MEET THE CREW! ROCKET SCIENTIST KATE UNDERHILL
ESA propulsion engineer Kate Underhill will be telling us all about rocket science during Session 1 of Space Rocks London. How hard can it really be?!
When did you first fall in love with science and space exploration?
This is a bit of a cheesy story but actually true. When I was 10 or 11, I went for a sleepover at a friend’s house and we were staying in her sitting room which had these big french windows out into the garden. I had just got into my sleeping bag, I turned over onto my back and looked up and saw the most amazing star-filled night sky through those windows and just thought, “That’s it – that’s what I want to spend my life exploring”.
Why do you think people find outer space so fascinating?
I think there are so many aspects to it – there is something for everyone – you get to step back and see the Earth from a completely different perspective, as a pale blue dot. You can investigate different planets to learn more about Earth and where it came from. You have the possibility of finding life elsewhere. You can look back in time out into deep space and consider time and distance scales that are so extreme compared to our everyday experience. It’s a never-ending exploration, as Buzz Lightyear says: “To Infinity and Beyond”!
Rocket science: is it as hard as they say?
Actually the basic principles are quite easy – that’s what I’ll be explaining at Space Rocks; you just need to go very fast in the right direction! But the devil is in the detail – every single component on a rocket needs to work perfectly and the tiniest problem can very quickly result in a giant fireball instead of a rocket. We are at the edge of what is physically possible for some elements. We have pumps moving at over 36,000 rotations per minute at -253°C (20 Kelvin) where any contact between the rotating and stationary parts would mean an instantaneous explosion. And just a few tens of centimetres from these pumps, hydrogen and oxygen are burning at over 2000°C – so the thermal stress across the system is enormous.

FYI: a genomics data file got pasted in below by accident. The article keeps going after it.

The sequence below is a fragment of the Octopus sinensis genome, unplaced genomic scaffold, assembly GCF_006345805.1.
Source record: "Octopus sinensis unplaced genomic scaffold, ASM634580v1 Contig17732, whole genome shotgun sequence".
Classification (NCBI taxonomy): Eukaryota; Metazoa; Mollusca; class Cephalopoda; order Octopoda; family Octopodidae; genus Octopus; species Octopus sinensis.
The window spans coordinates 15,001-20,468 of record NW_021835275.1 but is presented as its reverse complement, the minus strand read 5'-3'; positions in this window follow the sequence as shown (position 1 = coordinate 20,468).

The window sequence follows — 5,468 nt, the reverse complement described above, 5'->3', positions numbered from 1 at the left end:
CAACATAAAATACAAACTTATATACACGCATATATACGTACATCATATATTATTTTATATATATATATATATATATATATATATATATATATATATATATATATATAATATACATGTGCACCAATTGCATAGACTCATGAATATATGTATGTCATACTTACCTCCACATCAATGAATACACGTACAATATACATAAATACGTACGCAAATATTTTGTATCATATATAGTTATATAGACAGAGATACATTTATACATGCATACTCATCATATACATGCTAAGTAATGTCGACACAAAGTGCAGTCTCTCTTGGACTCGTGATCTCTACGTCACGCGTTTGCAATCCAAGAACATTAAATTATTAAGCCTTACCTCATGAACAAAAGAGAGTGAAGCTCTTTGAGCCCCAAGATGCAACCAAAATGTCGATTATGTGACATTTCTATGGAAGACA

How did you become a rocket scientist and who were your inspirations growing up?
As soon as I realised I wanted space to be my career, I told my parents that I wanted to be an astronaut and they actually just said, ‘OK’. My mum and I went to a meeting with a careers advisor at school when I was 13 or 14 and we agreed that my mum would have to tell the advisor that I wanted to be an astronaut as they wouldn’t believe me. The meeting was a little disappointing – they didn’t have career advice for a future astronaut nor for anything to do with space, so I had to find my own way. My parents took me to all sorts of lectures about space – including one by Helen Sharman – and I read lots of books, including the Tintin story Destination Moon (that rocket was on my wedding cake!). I had a great physics teacher at school (Mr Brud) and I decided that I wanted to study physics at university. Whatever I was going to do in space afterwards, physics was going to be useful. It was at university that I started getting interested in how we actually get to space and move around in space. It seemed to me to be the basic starting point of all space missions. So I did my bachelors thesis on space propulsion and then did a specialised space engineering masters where I was the propulsion specialist for various group projects. My first job was as a Young Graduate trainee at the ESA-ESTEC propulsion department in the Netherlands, and I was set for a life of rocket science!
Do you ever get tired of people saying, ‘It isn’t rocket science!’?
No! Because that is something I really like about rocket science – it isn’t easy and it takes a lot of hard work and dedication and attention to detail. You can’t cut any corners and you have to work as part of a big team – you have to push yourself to do the best job you can, all day every day. But when you do put all these great people together you can make and fly rockets and send people into space and robots to other planets – it’s just amazing what we can accomplish together.
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